It’s so common – because mainstream habit change advice is terrible. You’ll see that “experts” are telling you to change who you are, like become a morning person. But if that’s not your normal energy pattern, it’s far too difficult to change.
Or my favorite: get a trainer that costs $100 per session. At an “optimal” schedule of three times per week, you’re spending $300 every week to work out!
Consistent Running with “Systems”
“We are what we repeatedly do. Excellence, therefore, is not an act but a habit” – Aristotle
When I first started running, every day we’d meet after school for cross country practice. It was a chore – I used to just play video games or hang out with my friends. Learning to run (every day!) after school was a new routine that took a lot of time to learn.
It was hard at first, like any new habit. I’ll be honest and admit I skipped a few practices.
But soon, everything clicked: I felt empowered after my daily run and saw my hard work paying off. I felt even more accomplished after a good race – running simply made me happy.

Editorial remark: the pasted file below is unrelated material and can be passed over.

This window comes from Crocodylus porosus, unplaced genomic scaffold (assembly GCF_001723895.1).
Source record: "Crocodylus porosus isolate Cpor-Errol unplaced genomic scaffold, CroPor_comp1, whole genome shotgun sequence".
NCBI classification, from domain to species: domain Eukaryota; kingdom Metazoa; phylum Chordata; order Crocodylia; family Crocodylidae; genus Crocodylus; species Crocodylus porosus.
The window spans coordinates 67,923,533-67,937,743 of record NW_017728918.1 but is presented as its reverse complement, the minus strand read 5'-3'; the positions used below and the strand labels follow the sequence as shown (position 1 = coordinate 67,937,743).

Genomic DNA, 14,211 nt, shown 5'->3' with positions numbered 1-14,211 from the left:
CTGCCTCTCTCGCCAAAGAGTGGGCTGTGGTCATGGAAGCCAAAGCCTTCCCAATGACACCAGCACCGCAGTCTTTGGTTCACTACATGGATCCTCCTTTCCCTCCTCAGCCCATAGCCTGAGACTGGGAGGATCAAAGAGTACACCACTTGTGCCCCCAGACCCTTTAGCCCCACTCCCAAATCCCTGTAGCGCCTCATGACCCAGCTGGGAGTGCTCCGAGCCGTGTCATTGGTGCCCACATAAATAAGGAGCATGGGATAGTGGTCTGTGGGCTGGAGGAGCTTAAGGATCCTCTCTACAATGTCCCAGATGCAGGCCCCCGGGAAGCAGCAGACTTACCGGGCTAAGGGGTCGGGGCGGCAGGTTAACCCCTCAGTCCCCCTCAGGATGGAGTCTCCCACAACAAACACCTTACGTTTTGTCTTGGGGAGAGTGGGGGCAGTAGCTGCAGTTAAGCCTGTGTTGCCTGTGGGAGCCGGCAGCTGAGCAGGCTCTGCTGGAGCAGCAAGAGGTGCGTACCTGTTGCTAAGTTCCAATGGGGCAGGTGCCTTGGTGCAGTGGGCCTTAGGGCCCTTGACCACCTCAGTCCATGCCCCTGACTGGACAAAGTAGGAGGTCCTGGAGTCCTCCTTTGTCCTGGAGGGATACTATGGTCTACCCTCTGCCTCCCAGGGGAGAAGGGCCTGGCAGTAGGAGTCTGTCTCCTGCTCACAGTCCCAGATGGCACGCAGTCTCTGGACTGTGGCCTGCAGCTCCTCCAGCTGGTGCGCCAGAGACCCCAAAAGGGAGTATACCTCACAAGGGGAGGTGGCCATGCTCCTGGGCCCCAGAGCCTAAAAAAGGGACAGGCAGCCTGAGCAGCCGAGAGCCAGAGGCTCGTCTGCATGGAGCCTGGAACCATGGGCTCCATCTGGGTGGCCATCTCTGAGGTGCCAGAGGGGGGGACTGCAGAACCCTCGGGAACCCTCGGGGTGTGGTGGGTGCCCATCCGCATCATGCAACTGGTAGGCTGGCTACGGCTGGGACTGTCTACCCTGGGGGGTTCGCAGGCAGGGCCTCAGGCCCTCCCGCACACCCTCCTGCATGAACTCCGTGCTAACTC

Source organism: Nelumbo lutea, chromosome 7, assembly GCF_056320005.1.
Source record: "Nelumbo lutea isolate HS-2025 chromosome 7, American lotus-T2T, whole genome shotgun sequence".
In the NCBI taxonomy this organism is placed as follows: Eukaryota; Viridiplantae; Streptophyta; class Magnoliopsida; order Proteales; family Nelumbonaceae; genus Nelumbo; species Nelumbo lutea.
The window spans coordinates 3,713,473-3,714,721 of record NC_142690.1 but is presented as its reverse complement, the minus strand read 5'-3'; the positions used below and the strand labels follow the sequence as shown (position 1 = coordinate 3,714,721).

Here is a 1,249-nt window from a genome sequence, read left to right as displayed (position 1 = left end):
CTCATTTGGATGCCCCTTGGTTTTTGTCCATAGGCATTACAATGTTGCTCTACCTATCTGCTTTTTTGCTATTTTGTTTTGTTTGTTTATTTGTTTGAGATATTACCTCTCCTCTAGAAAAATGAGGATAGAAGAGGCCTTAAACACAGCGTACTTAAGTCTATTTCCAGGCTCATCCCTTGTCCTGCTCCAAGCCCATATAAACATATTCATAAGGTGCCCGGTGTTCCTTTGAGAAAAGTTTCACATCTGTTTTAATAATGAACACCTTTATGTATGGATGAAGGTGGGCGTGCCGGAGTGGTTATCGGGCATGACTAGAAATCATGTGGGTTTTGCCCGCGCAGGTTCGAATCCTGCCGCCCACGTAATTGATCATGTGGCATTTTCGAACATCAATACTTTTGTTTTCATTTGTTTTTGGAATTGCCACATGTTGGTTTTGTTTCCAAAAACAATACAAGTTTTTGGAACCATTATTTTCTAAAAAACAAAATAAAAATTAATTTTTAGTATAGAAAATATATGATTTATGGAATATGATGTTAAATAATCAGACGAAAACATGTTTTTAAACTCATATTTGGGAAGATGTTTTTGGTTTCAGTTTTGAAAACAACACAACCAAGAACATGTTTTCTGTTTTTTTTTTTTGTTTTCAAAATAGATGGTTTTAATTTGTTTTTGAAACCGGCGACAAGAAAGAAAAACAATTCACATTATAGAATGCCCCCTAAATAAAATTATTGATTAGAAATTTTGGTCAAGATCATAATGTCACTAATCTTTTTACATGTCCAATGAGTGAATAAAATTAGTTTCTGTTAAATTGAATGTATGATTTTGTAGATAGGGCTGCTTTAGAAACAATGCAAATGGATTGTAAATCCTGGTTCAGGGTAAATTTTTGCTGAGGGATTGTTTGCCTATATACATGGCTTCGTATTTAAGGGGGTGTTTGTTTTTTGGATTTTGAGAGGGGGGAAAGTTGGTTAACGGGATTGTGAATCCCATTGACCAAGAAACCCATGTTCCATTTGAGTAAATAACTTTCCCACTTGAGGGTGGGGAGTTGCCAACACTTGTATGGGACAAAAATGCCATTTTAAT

Maybe that sounds familiar. You might feel the same way after a week or month of consistent running. It’s exciting when your running feels effortless, isn’t it?
That’s the power of developing the habit of consistent running.
And like any habit, it can be learned. It’s easier to get through the lows of training or bad weather when you have good systems.
A running system is a habit shortcut that holds you accountable and makes it easier to accomplish your goals:
- Join a supportive community of runners that encourages you to finish your workouts
- Post a public monthly training journal – so you can get yelled at if you’ve been a slacker
- Are you a morning person? Don’t put off your run until the afternoon (when you always skip it). Lay out your clothes the night before and put your running shoes on as soon as you get up
Systems are proactive – they’re set up before you go running to help you accomplish your workout. They anticipate barriers and methodically create a solution to them.
If you want to finally know what it’s like to feel like an accomplished, strong runner, I invite you to learn more about the Team Strength Running.
What Are Your Barriers?